1 Information overload?
What is the point of having countless books and libraries whose titles their owners could scarcely read through in his whole lifetime? The mass of books burdens the student without instructing him, and it is far better to devote yourself to a few authors than to get lost among many.
Seneca wrote these words 2,000 years ago; as a Stoic philosopher he sought ‘tranquillity of mind’. He felt that one source of stress in life was simply ‘too much information’.
Yet then, as today, we all need information to negotiate our lives. Whether we are health service users or practitioners, we need to get the right kind of information to obtain or deliver the best, most appropriate service. How do we know what the right, most helpful kind of information is?
A lot of ‘good information’ used to be located behind the walls of university libraries. Nowadays a lot of information can be found on the web and social media. However these sources also give many examples of ‘fake news’. (e.g. Sommariva et al., 2018). Balancing this, the internet allows non-professionals to find evidence with which they can challenge health and social care practitioners. Professionals can no longer simply rely on the status of being a ‘professional’. Consumers’ rights and citizens’ rights imply that the services we receive or practise should be evidence-based. For all stakeholders it becomes very important to discern what ‘counts’ as good evidence for adopting a particular policy or practice in health and social care. The internet has also facilitated an explosion in the number of academic journals reporting primary empirical research allowing more people to access leading edge research. However, potentially we are still left with the same problem that Seneca encountered 2,000 years ago – namely potential information overload. Learning about how to conduct a literature review in a systematic way can cut through the mass of research out there in health and social care.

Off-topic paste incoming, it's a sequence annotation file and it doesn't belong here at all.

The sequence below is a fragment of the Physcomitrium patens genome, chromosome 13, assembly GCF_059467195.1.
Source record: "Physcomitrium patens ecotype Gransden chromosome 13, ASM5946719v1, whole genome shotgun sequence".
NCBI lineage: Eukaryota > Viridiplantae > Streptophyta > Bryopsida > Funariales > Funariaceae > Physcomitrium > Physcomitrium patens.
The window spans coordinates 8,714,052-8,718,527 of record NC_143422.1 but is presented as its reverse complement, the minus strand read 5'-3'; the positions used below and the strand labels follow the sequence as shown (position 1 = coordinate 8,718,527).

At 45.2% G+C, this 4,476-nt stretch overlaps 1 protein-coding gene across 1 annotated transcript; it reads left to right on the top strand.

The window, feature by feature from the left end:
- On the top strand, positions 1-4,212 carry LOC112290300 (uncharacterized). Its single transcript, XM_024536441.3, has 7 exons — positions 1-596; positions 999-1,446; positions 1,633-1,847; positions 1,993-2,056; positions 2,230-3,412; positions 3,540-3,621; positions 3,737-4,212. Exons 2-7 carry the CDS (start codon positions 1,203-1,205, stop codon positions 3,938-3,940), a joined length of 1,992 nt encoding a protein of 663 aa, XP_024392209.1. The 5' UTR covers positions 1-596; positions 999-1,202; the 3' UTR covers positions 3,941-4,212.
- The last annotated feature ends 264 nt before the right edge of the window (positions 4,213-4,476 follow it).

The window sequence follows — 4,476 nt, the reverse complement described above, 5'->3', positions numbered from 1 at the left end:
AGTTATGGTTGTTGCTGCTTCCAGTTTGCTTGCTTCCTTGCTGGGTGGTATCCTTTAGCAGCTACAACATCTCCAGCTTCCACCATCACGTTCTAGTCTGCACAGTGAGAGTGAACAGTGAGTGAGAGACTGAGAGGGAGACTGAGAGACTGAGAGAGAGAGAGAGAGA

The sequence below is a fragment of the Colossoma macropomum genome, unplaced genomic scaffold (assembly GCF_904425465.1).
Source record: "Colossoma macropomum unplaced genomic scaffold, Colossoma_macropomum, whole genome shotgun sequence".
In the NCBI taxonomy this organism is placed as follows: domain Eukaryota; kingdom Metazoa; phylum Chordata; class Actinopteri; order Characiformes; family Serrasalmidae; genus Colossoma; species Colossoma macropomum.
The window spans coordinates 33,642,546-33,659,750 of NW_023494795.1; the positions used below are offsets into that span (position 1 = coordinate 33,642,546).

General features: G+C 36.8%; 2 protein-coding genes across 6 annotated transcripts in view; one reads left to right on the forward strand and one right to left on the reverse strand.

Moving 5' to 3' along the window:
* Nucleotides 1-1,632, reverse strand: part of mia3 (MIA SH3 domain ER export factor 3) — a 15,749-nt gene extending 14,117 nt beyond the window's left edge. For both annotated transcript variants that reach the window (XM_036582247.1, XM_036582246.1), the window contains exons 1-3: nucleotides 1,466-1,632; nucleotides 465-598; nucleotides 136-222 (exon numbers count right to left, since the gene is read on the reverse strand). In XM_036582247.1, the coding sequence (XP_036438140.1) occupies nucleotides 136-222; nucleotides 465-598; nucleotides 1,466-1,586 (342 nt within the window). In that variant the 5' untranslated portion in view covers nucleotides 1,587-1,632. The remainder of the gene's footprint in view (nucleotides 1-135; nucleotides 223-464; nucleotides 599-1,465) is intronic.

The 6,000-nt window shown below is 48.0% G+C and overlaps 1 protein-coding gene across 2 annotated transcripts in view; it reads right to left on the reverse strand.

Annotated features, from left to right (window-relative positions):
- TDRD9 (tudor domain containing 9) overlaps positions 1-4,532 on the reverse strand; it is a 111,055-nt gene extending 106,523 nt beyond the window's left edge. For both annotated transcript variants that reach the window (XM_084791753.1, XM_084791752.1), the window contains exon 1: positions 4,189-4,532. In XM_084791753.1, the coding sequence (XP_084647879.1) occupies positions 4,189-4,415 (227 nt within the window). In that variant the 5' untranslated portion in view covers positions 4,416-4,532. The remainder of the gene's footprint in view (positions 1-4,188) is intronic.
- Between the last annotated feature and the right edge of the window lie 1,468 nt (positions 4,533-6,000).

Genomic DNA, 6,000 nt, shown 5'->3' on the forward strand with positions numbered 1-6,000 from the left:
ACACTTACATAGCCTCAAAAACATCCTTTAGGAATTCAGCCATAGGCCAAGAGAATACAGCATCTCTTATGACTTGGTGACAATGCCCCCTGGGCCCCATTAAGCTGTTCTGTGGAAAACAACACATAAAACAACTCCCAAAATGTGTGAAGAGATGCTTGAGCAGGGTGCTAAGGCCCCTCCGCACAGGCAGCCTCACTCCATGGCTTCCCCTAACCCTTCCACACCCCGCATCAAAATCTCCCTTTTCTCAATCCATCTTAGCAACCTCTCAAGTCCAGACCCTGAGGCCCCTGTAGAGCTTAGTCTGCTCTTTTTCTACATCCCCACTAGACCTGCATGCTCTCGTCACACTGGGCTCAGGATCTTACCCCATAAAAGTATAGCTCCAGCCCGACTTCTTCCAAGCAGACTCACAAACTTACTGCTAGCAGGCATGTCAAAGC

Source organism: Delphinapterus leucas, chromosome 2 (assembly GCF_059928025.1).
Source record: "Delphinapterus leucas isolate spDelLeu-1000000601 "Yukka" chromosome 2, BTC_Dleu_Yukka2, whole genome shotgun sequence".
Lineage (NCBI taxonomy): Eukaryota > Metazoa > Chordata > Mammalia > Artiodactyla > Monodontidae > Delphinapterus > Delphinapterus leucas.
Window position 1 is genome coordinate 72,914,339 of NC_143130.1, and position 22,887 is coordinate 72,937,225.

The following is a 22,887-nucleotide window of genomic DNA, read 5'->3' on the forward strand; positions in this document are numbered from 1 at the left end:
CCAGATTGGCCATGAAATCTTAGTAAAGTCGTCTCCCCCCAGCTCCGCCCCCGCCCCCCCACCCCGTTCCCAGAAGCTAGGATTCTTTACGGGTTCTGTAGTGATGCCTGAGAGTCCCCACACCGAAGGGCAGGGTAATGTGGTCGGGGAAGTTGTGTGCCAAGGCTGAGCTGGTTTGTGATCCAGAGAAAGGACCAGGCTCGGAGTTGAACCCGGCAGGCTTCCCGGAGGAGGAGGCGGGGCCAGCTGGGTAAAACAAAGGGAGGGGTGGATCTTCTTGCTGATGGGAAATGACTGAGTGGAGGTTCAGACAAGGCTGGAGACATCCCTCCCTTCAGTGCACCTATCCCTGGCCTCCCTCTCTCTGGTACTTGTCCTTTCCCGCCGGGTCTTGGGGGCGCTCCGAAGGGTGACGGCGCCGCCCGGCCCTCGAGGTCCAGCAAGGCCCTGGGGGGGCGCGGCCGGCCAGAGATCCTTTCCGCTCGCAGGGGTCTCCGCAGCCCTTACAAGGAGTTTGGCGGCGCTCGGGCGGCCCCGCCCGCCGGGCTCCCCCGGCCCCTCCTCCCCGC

Using a literature review to inform health and social care policy and practice can utilise existing research to answer new questions. At the very least approaching information systematically might identify the need for new research. Significantly, because so much research is now accessible online it means that we might be able to answer new questions. Literature reviews are often considered ‘very academic’ but actually they are a practical way to interrogate research and find answers. Whether you are a service user, carer or health and social care practitioner, learning how to conduct a literature review can put good evidence in your hands. It can give you a powerful tool to introduce and employ evidence-based policy and practice in your immediate environment.
The key starting point of a literature review is your research question.
Activity 1 Why are literature reviews important?
Watch the following video, which introduces the ideas that need to be considered when finding relevant literature.
Transcript: Video 1 Let’s talk about questions
Many people work in or receive health and social care services in the UK. It is a significant part of our economy. Efficient and effective use of resources is only one rationale for why professional practice and policy should be grounded in reliable evidence. Perhaps more important than that, our policy and practice should be ethical. Either rationale needs evidence to support proposed and existing practice. And so it becomes very important as to what ‘counts’ as good evidence.
Literature reviews help summarise current evidence, to suggest both ‘what works’ and what needs to change. There is a huge amount of information ‘out there’, and cutting through that on a systematic basis begins with understanding the major types of questions we can ask. Questions of:
- quantity, from which we expect answers in terms of numbers
- experience or quality, in which we can expect answers in terms of how people express how they feel about an experience
- assessment or evaluation, in which answers could be provided either in the form of number or an expression of experience but which indicate if a policy or practice has worked or not.